Museo del Prado

The Prado Museum known as Museo Nacional del Prado, is the main Spanish national art museum, located in central Madrid. It is considered to have one of the world's finest collections of European art, dating from the 12th century to the early 20th century, based on the former Spanish Royal Collection, the single best collection of Spanish art. Founded as a museum of paintings and sculpture in 1819, it contains important collections of other types of works; the Prado Museum is one of the most visited sites in the world, it is considered one of the greatest art museums in the world. The numerous works by Francisco Goya, the single most extensively represented artist, as well as by Hieronymus Bosch, El Greco, Peter Paul Rubens and Diego Velázquez, are some of the highlights of the collection; the collection comprises around 8,200 drawings, 7,600 paintings, 4,800 prints, 1,000 sculptures, in addition to many other works of art and historic documents. As of 2012, the museum displayed about 1,300 works in the main buildings, while around 3,100 works were on temporary loan to various museums and official institutions.

The remainder were in storage. The museum received 2.8 million visitors in 2012. It is one of the largest museums in Spain; the best-known work on display at the museum is Las Meninas by Velázquez. Velázquez and his keen eye and sensibility were responsible for bringing much of the museum's fine collection of Italian masters to Spain, now the largest outside Italy; the building, now the home of the Museo Nacional del Prado was designed in 1785 by architect of the Enlightenment in Spain Juan de Villanueva on the orders of Charles III to house the Natural History Cabinet. Nonetheless, the building's final function was not decided until the monarch's grandson, Ferdinand VII, encouraged by his wife, Queen María Isabel de Braganza, decided to use it as a new Royal Museum of Paintings and Sculptures; the Royal Museum, which would soon become known as the National Museum of Painting and Sculpture, subsequently the Museo Nacional del Prado, opened to the public for the first time in November 1819. It was created with the double aim of showing the works of art belonging to the Spanish Crown and to demonstrate to the rest of Europe that Spanish art was of equal merit to any other national school.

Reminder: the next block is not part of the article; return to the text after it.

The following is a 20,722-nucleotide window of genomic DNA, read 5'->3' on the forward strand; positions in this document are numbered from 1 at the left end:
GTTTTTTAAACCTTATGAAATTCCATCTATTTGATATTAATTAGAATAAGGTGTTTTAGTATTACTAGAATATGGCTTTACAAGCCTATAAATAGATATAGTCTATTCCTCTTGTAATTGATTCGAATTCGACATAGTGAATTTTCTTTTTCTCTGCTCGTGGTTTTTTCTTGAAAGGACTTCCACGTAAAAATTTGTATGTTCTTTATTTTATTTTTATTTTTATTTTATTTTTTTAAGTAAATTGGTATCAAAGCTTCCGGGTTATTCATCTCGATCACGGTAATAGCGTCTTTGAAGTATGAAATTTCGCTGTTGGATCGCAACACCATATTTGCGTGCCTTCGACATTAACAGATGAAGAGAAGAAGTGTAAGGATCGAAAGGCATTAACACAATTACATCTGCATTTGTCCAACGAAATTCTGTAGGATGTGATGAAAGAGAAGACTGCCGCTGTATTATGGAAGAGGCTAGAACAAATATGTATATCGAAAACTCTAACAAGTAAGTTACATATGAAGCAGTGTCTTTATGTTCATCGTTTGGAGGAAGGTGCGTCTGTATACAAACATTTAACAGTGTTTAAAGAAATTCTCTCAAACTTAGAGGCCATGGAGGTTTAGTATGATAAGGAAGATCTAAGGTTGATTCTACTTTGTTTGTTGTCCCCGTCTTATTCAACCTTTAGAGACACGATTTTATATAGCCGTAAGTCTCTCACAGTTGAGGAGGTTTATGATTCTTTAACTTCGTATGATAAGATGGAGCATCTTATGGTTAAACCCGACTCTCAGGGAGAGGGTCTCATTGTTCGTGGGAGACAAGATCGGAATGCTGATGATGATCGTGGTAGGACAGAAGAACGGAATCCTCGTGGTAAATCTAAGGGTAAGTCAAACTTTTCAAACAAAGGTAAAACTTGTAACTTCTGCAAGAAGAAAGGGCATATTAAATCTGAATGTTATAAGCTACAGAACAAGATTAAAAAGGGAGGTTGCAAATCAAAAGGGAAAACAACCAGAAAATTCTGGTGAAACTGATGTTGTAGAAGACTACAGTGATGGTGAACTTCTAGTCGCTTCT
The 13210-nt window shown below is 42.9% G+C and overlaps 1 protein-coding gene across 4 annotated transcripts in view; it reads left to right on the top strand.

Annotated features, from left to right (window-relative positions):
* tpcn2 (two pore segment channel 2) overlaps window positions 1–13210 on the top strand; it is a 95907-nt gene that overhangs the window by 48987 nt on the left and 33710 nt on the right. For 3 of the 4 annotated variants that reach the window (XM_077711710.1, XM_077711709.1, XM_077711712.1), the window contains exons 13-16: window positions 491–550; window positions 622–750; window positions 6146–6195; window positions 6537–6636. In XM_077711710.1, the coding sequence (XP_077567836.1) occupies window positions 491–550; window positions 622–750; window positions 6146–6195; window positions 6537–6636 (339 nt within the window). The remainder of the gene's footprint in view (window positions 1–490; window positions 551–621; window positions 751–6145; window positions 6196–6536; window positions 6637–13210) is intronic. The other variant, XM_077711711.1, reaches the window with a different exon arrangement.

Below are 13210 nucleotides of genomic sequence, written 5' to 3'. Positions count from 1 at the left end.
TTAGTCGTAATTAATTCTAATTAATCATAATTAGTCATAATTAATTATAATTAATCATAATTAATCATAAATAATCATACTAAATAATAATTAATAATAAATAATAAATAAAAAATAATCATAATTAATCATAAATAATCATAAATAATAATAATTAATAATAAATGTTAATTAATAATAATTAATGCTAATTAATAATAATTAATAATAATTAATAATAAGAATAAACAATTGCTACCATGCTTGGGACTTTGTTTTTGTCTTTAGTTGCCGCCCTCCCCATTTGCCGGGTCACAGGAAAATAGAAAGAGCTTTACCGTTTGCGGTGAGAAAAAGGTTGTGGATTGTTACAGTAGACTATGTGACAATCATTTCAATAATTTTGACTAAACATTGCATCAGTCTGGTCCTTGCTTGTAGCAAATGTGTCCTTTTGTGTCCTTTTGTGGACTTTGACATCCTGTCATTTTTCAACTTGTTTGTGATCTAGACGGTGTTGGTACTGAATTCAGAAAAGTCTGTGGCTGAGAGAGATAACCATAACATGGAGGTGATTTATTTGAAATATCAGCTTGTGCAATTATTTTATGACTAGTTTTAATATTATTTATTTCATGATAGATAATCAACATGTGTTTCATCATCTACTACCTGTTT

The first catalogue of the Museum, published in 1819 and devoted to Spanish painting, included 311 paintings, although at that time the Museum housed 1,510 from the various royal residences, the Reales Sitios, including works from other schools. The exceptionally important royal collection, which forms the nucleus of the present-day Museo del Prado, started to increase in the 16th century during the time of Charles V and continued under the succeeding Habsburg and Bourbon monarchs, their efforts and determination led to the Royal Collection being enriched by some of the masterpieces now to be seen in the Prado. These include The Descent from the Cross by Rogier van der Weyden, The Garden of Earthly Delights by Hieronymous Bosch, Knight with his Hand on his Breast by El Greco, The Death of the Virgin by Mantegna, The Holy Family, known as "La Perla", by Raphael, Charles V at Mülhberg by Titian, Christ Washing the Disciples’ Feet by Tintoretto, Dürer's Self-portrait, Las Meninas by Velázquez, The Three Graces by Rubens, The Family of Charles IV by Goya.

In addition to works from the Spanish royal collection, other holdings increased and enriched the Museum with further masterpieces, such as the two Majas by Goya. Among the now closed museums whose collections have been added to that of the Prado were the Museo de la Trinidad in 1872, the Museo de Arte Moderno in 1971. In addition, numerous legacies and purchases have been of crucial importance for the growth of the collection. Various works entered the Prado from the Museo de la Trinidad, including The Fountain of Grace by the School of Van Eyck, the Santo Domingo and San Pedro Martír altarpieces painted for the monastery of Santo Tomás in Ávila by Pedro Berruguete, the five canvases by El Greco executed for the Colegio de doña María de Aragón. Most of the Museum's 19th-century paintings come from the former Museo de Arte Moderno, including works by the Madrazos, José de Madrazo y Agudo and Federico de Madrazo, Vicente López, Carlos de Haes, Eduardo Rosales and Sorolla. Upon the deposition of Isabella II in 1868, the museum was nationalized and acquired the new name of "Museo del Prado".